Students will need to complete 126 credits to graduate from the Urban Forestry Program. The courses will include the following components:
Core Courses (30 courses; 93 credits)
The core competences and skills will be delivered through the shared course requirements to give students the breadth of learning to integrate disciplines from the social, economic, and ecological fields.
Minors (6 courses; 18 credits)
Students can choose between two minors in the Urban Forestry Program at the end of the 2nd year: Urban Green Space Management (UGM) or Landscape and Recreation Planning (LRP). The choice to minor allows for the specialization of practice within urban forestry. This specialization allows students to increase their depth of knowledge in selected domains of urban forestry and can help prepare them for future career directions.
In exceptional cases, students may select courses from both minors, but this requires additional approval and these students will not receive a minor designation.
- Minor in Urban Green-Space Management (UGM)
This Minor is suitable for students interested in the management and care of urban forests & other green spaces, based on scientific and economic principles with a natural science emphasis. Students learn about hydrology, plant pathology, soils, sustainability, silviculture, and restoration of complex ecological systems. We are currently working to accredit the UGM minor under the Association of BC Forest Professionals (ABCFP), creating an easier pathway for students to become Registered Professional Foresters (RPF’s).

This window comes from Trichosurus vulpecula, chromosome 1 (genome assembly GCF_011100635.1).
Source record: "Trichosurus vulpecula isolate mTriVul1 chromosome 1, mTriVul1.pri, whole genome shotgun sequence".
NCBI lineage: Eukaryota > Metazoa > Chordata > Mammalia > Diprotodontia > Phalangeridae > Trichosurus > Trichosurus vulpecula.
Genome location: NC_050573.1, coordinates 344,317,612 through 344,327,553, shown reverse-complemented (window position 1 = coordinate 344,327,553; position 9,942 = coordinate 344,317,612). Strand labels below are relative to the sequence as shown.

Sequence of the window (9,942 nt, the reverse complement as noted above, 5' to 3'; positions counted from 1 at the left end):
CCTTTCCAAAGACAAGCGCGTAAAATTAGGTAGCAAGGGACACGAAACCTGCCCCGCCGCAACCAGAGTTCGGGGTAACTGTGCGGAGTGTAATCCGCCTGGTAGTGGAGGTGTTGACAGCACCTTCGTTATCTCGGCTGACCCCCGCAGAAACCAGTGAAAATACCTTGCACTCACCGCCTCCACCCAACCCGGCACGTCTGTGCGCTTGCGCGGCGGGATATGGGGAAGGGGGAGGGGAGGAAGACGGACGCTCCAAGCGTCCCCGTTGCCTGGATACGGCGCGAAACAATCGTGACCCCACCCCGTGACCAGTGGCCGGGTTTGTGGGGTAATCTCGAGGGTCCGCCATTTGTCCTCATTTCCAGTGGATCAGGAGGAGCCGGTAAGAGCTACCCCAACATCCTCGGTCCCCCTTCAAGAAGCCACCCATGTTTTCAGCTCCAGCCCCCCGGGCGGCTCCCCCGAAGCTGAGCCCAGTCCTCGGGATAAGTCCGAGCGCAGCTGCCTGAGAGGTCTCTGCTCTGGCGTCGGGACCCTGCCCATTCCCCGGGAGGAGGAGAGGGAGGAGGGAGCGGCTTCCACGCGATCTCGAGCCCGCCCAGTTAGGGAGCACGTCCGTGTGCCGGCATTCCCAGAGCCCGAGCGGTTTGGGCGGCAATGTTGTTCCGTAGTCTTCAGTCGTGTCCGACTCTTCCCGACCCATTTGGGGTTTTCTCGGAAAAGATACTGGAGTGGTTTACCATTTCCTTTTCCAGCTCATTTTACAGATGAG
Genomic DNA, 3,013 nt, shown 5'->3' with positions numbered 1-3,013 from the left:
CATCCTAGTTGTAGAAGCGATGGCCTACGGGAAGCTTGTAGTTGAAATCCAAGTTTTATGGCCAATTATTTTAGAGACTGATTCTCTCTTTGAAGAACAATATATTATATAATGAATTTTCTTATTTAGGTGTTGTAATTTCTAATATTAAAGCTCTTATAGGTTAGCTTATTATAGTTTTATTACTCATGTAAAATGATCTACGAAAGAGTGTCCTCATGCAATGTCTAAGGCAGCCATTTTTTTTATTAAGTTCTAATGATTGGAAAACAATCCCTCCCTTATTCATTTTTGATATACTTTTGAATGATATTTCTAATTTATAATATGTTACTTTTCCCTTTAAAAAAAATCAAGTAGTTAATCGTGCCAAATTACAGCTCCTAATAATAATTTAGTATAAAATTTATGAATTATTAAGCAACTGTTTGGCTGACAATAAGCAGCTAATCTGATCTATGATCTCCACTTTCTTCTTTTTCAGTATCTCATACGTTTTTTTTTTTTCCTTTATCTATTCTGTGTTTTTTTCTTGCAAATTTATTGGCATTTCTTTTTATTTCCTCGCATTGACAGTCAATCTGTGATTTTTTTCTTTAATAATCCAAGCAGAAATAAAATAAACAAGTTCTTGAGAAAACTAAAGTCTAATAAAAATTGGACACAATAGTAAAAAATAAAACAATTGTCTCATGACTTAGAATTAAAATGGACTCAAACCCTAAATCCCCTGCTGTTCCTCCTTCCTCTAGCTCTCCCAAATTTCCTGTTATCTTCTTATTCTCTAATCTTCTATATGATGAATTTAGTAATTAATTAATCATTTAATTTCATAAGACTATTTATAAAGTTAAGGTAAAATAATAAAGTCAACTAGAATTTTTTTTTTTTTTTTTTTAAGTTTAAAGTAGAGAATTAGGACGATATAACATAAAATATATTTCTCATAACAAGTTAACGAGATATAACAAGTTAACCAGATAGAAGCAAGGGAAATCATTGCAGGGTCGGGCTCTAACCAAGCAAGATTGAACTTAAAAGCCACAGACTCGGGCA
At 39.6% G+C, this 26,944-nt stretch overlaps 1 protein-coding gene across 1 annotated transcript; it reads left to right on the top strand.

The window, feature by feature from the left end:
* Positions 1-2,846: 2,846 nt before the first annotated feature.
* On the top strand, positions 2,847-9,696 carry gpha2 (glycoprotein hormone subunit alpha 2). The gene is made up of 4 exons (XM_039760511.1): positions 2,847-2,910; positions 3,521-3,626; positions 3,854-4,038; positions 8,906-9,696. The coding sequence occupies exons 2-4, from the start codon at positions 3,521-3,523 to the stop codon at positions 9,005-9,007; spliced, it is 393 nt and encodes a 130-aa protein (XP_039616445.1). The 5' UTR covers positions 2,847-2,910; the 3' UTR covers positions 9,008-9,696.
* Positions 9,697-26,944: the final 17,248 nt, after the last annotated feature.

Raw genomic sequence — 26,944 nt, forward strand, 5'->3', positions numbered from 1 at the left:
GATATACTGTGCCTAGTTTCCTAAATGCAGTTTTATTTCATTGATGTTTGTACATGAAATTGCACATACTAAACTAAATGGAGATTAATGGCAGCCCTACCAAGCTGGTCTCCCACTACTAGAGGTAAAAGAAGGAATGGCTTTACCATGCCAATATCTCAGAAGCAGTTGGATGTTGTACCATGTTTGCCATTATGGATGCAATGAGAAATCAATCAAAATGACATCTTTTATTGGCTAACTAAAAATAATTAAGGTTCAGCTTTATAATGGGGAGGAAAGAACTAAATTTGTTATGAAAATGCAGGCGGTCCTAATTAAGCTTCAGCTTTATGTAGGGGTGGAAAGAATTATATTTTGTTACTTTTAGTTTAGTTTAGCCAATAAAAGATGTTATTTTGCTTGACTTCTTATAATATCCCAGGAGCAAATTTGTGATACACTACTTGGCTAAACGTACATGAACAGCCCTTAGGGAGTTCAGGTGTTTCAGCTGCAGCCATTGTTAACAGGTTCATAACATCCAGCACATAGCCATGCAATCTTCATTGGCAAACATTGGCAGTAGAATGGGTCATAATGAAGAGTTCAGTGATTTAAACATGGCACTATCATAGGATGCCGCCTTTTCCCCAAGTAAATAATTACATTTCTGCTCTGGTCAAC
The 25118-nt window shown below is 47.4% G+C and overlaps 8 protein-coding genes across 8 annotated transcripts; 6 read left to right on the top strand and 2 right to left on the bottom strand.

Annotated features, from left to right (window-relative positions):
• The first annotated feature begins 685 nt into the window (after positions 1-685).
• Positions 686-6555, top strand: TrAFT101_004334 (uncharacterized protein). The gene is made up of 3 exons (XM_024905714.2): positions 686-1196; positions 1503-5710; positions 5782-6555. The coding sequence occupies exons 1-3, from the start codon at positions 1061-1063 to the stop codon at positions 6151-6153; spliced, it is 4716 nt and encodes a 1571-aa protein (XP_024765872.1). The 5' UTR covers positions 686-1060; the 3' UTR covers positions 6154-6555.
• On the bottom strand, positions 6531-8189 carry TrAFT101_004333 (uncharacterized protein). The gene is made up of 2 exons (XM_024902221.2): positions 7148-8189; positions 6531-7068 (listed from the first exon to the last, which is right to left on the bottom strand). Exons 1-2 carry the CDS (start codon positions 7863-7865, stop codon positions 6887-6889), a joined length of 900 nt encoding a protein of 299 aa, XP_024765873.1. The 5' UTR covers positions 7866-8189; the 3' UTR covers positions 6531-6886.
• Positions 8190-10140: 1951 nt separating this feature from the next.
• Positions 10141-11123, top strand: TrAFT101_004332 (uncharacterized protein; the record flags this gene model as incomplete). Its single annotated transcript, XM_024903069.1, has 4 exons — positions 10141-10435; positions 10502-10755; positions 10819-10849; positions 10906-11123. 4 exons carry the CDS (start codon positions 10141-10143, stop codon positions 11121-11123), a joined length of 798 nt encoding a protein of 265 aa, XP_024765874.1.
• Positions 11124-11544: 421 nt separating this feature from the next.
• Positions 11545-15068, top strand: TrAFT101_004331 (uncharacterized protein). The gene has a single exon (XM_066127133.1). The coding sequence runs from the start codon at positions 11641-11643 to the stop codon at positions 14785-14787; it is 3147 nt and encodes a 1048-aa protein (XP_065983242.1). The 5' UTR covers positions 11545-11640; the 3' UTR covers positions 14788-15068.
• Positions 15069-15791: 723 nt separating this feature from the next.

Specialized Course Topics: Biotic and Abiotic Disturbances, Hydrology, Urban Green Infrastructure, Soil Management, Ecological Restoration, Complex Adaptive Systems, and Silviculture
- Minor in Landscape and Recreation Planning (LRP)
The Landscape and Recreation Planning Minor is for students interested in planning and design urban forests and other green spaces for urban communities across various scales. Students learn principles of design thinking, site analysis, landscape planning, sustainable design. Courses also focus on social sciences, such as managing for aesthetics, environmental perceptions, and community engagement.
Specialized Course Topics: Environmental Perception, Visual Resource Management, Urban Green Infrastructure, Agroforestry, Planting Design, Urban Planning, Urban Environment, Recreation and Natural Resources Conservation
Electives (5 courses; 15 credits)
Students will complete five 3-credit elective courses: two restricted elective courses in the first year (i.e., chosen the courses from a prescribed pool); three free elective courses in Year 2 to 4.